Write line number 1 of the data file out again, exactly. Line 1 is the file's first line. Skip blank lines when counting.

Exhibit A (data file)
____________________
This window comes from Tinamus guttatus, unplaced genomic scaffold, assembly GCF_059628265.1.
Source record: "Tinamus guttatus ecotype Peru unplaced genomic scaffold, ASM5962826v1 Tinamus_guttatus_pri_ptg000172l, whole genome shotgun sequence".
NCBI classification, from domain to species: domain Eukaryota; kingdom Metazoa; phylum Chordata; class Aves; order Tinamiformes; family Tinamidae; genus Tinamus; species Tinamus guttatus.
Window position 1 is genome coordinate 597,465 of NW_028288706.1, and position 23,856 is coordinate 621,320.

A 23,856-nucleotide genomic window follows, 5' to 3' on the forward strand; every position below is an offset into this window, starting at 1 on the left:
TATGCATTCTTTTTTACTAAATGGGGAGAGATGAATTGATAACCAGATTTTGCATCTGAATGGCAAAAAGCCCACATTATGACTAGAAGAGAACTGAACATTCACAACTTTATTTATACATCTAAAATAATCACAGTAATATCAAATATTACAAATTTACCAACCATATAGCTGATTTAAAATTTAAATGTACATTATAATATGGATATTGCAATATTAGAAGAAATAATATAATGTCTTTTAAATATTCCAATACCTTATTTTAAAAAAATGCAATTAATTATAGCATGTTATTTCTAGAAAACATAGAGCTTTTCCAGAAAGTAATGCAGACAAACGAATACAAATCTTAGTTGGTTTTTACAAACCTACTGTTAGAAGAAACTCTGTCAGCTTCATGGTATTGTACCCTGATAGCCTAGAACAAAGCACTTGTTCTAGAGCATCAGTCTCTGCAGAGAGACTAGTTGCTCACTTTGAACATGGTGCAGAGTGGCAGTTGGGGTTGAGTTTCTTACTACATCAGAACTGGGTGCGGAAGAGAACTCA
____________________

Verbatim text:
This window comes from Tinamus guttatus, unplaced genomic scaffold, assembly GCF_059628265.1.